Revised with major modifications, resubmitted June 2020, Moral and Political Philosophy.
Public policy should try to make individuals’ lives better than they would otherwise be, according to welfare-consequentialism. This article asks which individuals should count in welfare-consequentialist public policy analysis. Possible answers to the “who counts” question fall along a spectrum between parochial and inclusive. One relatively parochial answer is that only welfare effects experienced by the living human constituents of government should be considered. At the other end of the spectrum, a highly inclusive answer would be that welfare impacts on all individuals who are capable of having welfare should be weighed equally in a social welfare function.
The paper proposes a two-level theory to respond to the “who counts” question. Two-level theories distinguish between (i) what is ethically ideal, and (ii) decision procedures for humans who want to give effect to an ethical ideal, but have limited capacity to do so. Persuasive arguments support an inclusive approach that encompasses the unborn, foreigners, and animals. However, human predictions of the welfare consequences of policy options are prone to error. Welfare predictions about individuals who are temporally, politically, or biologically dissimilar from the predicting government are especially likely to be wrong. Using a social welfare function with excessive welfare-prediction requirements to make decisions may undermine the government’s capacity to correctly predict and advance anyone’s welfare. The paper concludes by analyzing alternative ways to make welfare-consequentialist decision procedures more parochial, and therefore more practical for real human governments seeking to make life better for everybody.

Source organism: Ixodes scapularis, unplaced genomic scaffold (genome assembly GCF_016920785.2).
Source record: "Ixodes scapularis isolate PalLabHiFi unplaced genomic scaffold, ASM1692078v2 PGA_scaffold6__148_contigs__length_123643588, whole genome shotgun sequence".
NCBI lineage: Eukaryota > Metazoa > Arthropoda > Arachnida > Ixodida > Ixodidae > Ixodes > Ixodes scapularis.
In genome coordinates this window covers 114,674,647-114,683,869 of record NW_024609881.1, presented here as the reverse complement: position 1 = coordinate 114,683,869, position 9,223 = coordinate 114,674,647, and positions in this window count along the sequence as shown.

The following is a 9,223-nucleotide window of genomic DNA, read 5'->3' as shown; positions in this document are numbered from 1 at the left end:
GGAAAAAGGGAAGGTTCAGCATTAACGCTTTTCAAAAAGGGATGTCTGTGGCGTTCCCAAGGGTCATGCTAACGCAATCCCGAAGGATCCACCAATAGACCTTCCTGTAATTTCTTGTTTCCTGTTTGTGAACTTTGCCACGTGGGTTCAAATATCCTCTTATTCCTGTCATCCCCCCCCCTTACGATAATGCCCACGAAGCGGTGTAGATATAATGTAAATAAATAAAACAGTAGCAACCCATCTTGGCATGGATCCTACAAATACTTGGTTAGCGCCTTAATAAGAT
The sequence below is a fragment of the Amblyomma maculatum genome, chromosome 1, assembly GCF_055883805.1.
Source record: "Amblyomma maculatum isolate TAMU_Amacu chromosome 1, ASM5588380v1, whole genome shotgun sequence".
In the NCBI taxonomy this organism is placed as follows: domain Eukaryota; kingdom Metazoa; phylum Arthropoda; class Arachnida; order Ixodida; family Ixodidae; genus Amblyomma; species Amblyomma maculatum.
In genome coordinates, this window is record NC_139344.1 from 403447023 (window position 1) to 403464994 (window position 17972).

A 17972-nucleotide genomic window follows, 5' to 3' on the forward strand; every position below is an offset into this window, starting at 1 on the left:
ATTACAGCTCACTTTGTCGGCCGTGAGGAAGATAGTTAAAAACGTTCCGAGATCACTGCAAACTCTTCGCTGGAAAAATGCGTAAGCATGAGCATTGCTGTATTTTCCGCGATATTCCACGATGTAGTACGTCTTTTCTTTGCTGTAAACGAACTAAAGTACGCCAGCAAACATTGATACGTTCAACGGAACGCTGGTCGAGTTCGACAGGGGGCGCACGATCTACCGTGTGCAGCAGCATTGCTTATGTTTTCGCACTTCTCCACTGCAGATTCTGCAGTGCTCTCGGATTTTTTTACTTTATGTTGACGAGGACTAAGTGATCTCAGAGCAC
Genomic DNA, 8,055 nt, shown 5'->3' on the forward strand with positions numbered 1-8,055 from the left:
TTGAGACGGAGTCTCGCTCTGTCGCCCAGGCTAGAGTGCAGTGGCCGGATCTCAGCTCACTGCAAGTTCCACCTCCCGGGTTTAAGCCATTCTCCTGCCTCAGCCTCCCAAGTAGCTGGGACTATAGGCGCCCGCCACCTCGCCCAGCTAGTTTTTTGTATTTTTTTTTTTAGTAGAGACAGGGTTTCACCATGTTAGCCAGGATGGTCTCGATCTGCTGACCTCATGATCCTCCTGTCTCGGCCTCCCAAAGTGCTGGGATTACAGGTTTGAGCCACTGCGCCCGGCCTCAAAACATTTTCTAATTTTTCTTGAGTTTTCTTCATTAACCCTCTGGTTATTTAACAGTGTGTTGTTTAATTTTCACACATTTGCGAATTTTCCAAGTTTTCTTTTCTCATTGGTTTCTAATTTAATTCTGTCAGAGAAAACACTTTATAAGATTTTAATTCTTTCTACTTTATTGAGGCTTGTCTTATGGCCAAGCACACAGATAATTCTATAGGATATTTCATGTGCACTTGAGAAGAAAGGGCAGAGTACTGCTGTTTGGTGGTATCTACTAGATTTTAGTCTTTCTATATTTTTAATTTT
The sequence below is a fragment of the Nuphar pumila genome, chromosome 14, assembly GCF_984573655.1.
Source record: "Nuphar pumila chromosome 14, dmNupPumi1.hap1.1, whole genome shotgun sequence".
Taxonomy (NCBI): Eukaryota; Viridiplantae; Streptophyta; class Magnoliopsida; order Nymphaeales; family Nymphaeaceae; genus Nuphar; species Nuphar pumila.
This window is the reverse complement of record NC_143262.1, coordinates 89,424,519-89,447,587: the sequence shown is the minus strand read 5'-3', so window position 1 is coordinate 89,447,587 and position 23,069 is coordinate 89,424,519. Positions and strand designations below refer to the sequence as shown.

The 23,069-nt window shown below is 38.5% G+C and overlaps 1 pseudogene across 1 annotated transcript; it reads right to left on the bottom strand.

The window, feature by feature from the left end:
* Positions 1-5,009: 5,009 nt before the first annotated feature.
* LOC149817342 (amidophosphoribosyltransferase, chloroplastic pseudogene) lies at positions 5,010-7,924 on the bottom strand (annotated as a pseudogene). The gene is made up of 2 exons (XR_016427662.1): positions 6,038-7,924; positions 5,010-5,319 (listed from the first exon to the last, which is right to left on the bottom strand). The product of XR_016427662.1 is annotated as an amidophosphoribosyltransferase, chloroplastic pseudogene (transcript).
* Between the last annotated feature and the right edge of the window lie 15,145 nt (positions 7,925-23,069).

Full Text Online: https://ssrn.com/abstract=3392370